Andrew W. Mellon Postdoctoral Fellow in the Humanities
2012—2013 Forum on Peripheries
Ph.D., Yale University
Premature Post-Colonialists: The Soviet-Afro-Asian Literary Alliance in the Age of Three Worlds
This project juxtaposes two seemingly unrelated fields of literary studies—Russian/ Soviet and post-colonial literatures—in the belief that they have much to say to each other. If scholarship has so far neglected the typological similarities between the two, many twentieth-century writers from Africa, Asia, and Latin America were not only acutely aware of the penchant for social engagement and the spectacular entry into the world literary canon they shared with earlier Russian authors but also looked upon the latter as models.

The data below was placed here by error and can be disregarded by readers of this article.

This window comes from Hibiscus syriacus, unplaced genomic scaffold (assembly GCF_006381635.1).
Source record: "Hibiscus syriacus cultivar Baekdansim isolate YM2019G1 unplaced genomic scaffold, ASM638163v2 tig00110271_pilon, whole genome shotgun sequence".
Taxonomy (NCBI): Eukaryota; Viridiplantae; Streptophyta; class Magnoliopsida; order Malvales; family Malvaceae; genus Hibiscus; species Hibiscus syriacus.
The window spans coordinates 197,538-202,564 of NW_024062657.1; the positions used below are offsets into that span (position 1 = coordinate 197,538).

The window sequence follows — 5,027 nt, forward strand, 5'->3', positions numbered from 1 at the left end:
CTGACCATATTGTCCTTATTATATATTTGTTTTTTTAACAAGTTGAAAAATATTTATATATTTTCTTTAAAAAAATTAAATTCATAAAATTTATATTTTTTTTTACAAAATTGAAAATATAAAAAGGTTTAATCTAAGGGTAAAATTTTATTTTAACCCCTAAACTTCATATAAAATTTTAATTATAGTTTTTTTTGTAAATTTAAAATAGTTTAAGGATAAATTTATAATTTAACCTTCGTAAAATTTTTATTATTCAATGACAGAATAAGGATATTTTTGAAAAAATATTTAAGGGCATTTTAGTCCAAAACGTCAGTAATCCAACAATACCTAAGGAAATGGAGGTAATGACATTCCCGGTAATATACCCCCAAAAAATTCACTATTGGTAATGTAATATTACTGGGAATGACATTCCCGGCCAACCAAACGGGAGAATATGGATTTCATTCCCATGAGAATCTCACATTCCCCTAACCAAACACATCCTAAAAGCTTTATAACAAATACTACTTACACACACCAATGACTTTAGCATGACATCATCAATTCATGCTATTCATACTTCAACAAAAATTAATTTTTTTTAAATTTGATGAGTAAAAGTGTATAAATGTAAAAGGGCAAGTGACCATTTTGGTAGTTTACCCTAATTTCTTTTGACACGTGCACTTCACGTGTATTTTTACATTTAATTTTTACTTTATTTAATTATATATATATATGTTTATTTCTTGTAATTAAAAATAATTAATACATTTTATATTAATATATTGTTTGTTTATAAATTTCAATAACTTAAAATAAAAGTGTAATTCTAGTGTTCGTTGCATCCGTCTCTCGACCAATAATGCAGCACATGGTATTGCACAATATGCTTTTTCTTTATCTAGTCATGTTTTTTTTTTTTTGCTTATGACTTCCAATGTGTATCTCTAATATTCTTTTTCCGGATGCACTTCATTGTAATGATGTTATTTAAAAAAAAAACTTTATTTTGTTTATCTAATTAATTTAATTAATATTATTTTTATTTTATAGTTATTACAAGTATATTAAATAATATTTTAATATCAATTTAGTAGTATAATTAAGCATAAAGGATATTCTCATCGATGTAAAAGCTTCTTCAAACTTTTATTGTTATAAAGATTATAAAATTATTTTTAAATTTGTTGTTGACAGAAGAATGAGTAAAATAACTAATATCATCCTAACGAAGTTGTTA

The relation between the two literatures was not limited to fascination from afar. Between the late 1950s and the late 1970s, it took the institutional form of the Afro-Asian Writers' Association, the literary equivalent of the political Non-Aligned Movement, except that it was aligned. Thanks to its Central Asian literatures, the Soviet cultural bureaucracies successfully claimed a place at the Afro-Asian table. Central Asian cities such as Tashkent and Alma-Ata and Central Asian writers such as Chinghiz Aitmatov played frequent hosts to the Association's congresses. Whatever the intentions of Soviet cultural bureaucracies, who designed many of its institutions, the Association created "the links that bind us," as the Kenyan novelist Ngugi wa Thiongo put it at its 1973 Alma-Ata congress, that is, direct South-to-South literary networks that bypassed the colonial metropoles of Paris and London and consolidated an Afro-Asian literary field. These engagements not only anticipated some of the developments of later post-colonial theory but also left a lasting trace on the narrative forms of Third-World fiction.